Auffenpinscher/Schnauzer mix, black dog, walking harness

Brave Little Garnet!

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Garnet in her new harness

I introduced Garnet, my schnauzer mix, in “Heart to Heart Resuscitation”. She was a shy dog, who came to us abused and frightened. Someone thoughtfully and sensitively suggested that I use clicker training to assist my dog in becoming more confident (Fearful dogs blog). I have to say that I couldn’t make myself do something like clicker training. I respect the results from those who can successfully do it, but I just won’t. I hate the sound of the clicker, and I tend to look at dogs like furry people, who have lives of their own. If I want a dog to obey me, the first thing I need to do is bond with the dog so that she cares about what I want. After that, dogs usually figure what I want with mild corrections, and they do it just because they want me to be happy with them. (I realize this approach is not the most effective, so I don’t recommend it for anyone else.)

This is a slow way to train a dog, no doubt. But somewhere in there, I want my dogs to know they are valued as part of the family, not because of their blind obedience. We provided Garnet a safe environment where she felt secure and loved. She got terribly carsick at first, but she has gotten over that as her anxiety disappeared. We want to take her with us more, but she has refused to walk on a leash. We’d put her in a lightweight harness and try to cajole her to walk with us or tug her leash to get her to follow. She’d dig in her heals, the harness would slip over her head, and she’d stay put. So she has  stayed mainly in the house and yard. When it was time for a walk or car trip, she’d run out the dog door and hide in the back yard. We respected her wishes, for the most part.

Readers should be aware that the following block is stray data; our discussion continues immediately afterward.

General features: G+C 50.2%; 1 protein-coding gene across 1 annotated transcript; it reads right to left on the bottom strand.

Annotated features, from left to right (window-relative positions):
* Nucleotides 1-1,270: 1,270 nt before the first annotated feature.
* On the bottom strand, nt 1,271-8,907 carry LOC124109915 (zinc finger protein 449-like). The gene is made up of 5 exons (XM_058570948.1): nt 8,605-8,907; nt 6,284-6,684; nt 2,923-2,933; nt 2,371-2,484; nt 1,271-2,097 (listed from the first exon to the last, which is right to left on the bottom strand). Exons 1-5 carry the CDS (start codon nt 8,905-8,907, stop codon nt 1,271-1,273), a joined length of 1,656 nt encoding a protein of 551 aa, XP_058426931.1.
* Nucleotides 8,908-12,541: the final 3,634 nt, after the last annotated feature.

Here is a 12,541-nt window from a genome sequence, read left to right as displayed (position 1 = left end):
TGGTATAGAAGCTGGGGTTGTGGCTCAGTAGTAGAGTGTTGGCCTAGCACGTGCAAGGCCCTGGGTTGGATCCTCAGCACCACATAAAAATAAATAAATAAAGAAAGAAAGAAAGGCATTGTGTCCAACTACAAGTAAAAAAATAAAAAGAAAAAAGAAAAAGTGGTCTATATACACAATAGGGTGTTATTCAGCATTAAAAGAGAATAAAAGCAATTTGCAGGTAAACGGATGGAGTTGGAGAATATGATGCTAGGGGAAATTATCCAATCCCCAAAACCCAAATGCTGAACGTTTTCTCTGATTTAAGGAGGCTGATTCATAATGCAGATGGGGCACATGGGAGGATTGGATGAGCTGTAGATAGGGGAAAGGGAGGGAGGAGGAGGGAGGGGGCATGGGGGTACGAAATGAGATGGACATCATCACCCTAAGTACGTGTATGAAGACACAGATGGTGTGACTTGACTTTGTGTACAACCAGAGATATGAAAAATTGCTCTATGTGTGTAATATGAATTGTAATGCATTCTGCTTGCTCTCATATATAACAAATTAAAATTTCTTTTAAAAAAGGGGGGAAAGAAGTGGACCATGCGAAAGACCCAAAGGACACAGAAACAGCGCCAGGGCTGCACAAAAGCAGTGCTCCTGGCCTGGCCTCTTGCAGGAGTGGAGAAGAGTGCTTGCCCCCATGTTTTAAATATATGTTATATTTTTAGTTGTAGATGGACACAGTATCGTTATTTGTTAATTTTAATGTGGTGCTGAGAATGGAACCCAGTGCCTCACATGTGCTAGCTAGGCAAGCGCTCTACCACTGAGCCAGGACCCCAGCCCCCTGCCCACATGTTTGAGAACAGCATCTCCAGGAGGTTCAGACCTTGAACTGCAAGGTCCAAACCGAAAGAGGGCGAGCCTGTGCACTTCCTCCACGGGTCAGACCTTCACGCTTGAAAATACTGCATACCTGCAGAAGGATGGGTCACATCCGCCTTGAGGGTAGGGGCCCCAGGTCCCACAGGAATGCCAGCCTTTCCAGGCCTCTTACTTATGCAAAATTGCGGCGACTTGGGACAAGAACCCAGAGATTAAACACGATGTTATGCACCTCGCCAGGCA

The greenbelt

I want to take her on a trip this summer, though, so I decided to pick up the pace on her leash training. So a week or two ago, I took her on a short outing near our home, to work on overcoming her anxiety. I had a new harness for her that’s made for hiking. We drove to the greenbelt and put on the leash.

Garnet sniffed around, and I gave her a moment before heading to the sidewalk. To my amazement, she followed. As long as she was with me, she did great! When I lagged behind, she did too, even though my husband kept walking with his end of her leash. She wasn’t going to leave me behind! If he’d kept walking, he would have dragged her. It was the only time she balked. My husband was mildly irritated, but I was charmed!  Garnet walked the entire pathway we had decided to try, and seemed to enjoy it! She had a little swagger to her walk by the end! I was so proud of her.

It looks like she’s become confidant enough to both ride in the car AND take go with us when we get there! It doesn’t sound like much, but for her, it’s a big deal. We are excited, because now, we can take her with us more places and enjoy her company in new settings. I think she’ll like making her world bigger, as long as we’re in it with her. Go Garnet!

Post-walk cool-down


  1. I think the best dog training is consistent and frequent loving. It took me two years with a German shepherd mix I rescued who was being groomed to be a bait dog for Pit Bull fights – but when he finally learned he could trust me – I couldn’t have had a more devoted or faithful companion. Dusty would have done anything for me – and I for him.


    1. Dusty sounds like a wonderful dog. Garnet has taken a long time to trust us not to leave her. Taking her to the groomer terrified her; I think she was afraid we’d not come back for her. Hence the gooberish home haircut…. I’m glad you’ve found the perfect dog; you can’t ask for more than that.


  2. oh garnet! what a sparkling little gemstone you are! i love stories of successful animal rescue. thank you for the work you do. i’m moved by your patience and grace. “they are valued as part of the family, not because of their blind obedience.” isn’t that what we all desire? beautiful.


  3. I love this. I get upset when people say, “it’s only an animal” and have to respond with, “well, you’re only a person.” I’m in your corner on this one. I swore my cat was a person in a cat suit.


  4. This is really touching and thrilling!
    I can see how much you love Garnet as family, and I admire your thoughts on the training thing. Garnet is so lucky to have you being there for her!


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